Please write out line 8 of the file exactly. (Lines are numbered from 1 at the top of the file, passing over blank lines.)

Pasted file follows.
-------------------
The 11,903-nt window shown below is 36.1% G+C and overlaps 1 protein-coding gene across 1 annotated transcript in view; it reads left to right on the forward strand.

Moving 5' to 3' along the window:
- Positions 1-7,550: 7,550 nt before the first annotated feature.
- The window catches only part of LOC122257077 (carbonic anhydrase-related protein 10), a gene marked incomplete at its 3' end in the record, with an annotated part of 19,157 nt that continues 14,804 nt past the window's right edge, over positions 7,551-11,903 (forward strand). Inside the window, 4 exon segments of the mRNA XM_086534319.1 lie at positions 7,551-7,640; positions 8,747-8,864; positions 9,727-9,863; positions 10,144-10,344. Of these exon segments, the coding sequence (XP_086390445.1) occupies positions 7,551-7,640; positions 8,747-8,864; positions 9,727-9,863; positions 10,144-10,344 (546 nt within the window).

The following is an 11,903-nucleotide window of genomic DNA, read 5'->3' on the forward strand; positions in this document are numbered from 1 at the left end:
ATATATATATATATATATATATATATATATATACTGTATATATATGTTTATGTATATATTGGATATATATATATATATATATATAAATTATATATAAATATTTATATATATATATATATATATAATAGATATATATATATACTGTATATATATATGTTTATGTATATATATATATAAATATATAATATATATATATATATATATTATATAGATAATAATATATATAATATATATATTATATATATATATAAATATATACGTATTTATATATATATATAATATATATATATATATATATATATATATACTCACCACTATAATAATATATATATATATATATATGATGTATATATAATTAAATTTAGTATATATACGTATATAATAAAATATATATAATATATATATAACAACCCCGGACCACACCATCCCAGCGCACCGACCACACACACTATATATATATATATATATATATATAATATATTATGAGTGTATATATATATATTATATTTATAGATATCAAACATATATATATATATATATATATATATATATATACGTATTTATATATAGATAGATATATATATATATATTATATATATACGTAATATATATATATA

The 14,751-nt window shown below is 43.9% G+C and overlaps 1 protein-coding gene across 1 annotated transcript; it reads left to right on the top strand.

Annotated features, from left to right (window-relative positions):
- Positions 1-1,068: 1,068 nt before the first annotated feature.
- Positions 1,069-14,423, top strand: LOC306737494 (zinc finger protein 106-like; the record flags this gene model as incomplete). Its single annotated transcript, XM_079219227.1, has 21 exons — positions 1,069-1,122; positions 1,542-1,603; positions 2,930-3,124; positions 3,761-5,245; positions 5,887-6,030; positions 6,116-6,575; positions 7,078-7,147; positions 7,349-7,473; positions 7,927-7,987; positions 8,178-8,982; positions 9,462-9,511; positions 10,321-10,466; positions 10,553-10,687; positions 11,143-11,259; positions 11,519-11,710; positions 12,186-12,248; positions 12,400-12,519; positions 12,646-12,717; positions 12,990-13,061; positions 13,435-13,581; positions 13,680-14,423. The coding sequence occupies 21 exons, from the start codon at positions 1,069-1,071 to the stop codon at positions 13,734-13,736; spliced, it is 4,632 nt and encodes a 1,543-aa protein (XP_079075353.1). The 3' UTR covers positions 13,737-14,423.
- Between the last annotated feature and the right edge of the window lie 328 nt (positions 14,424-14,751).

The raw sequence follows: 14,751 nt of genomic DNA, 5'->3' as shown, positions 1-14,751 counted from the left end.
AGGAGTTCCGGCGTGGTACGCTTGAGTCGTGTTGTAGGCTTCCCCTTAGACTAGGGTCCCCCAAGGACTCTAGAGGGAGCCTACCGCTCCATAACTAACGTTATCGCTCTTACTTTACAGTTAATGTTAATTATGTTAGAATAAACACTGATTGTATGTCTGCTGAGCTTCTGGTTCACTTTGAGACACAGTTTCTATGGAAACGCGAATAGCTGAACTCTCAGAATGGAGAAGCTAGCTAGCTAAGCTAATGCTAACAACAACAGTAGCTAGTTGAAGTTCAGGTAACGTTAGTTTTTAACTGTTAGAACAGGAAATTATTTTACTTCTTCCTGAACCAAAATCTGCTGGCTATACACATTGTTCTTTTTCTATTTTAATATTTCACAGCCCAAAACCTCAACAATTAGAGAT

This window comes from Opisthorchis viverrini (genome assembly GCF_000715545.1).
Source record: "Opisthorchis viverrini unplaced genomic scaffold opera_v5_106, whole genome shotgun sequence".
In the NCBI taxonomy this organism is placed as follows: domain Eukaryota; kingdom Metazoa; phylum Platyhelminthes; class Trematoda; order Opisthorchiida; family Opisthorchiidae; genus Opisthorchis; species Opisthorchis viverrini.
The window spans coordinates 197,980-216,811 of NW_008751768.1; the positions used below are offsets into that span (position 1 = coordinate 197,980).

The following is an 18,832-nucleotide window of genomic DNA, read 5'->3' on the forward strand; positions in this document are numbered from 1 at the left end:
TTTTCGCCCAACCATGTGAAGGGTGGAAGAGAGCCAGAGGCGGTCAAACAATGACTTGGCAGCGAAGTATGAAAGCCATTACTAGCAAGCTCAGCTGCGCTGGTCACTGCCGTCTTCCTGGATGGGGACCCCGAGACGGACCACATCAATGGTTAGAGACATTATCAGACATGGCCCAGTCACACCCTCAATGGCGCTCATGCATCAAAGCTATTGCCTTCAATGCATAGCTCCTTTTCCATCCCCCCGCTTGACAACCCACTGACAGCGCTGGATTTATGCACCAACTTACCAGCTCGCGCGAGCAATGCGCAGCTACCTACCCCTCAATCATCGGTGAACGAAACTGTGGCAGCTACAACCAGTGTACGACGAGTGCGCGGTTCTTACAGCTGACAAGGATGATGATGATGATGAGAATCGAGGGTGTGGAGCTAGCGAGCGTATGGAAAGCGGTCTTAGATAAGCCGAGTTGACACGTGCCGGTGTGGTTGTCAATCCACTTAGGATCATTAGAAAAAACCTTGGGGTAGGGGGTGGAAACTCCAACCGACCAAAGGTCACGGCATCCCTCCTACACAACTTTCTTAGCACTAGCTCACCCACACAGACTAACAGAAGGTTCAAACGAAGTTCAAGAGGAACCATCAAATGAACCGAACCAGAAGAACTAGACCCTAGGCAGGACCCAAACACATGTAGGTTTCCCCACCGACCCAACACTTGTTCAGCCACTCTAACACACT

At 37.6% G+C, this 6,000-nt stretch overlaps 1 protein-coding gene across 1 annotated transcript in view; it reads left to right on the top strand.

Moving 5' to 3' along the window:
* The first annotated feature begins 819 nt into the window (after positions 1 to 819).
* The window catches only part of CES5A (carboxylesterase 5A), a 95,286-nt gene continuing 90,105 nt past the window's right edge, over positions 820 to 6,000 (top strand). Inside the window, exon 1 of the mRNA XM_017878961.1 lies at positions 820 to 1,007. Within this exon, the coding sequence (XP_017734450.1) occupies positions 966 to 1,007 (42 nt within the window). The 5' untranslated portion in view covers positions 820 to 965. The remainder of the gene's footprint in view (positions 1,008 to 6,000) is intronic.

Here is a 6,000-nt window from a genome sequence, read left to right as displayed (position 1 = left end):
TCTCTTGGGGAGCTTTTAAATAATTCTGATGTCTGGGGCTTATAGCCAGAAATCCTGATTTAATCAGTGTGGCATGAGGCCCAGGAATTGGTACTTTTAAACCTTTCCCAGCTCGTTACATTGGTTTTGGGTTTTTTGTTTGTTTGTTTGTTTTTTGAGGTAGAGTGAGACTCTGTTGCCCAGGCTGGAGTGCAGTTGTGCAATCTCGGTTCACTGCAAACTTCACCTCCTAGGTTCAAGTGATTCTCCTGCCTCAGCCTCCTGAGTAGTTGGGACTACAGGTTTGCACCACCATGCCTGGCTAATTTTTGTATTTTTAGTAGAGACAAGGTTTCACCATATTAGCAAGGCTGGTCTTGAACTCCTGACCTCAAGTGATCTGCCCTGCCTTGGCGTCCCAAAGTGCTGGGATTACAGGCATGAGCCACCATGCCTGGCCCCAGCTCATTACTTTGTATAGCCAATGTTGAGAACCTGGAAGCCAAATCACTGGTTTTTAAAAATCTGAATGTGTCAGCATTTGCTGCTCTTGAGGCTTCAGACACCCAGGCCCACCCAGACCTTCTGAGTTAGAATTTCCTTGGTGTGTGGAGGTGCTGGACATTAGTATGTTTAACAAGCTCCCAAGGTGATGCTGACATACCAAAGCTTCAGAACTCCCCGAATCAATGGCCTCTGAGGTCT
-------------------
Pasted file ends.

Annotated features, from left to right (window-relative positions):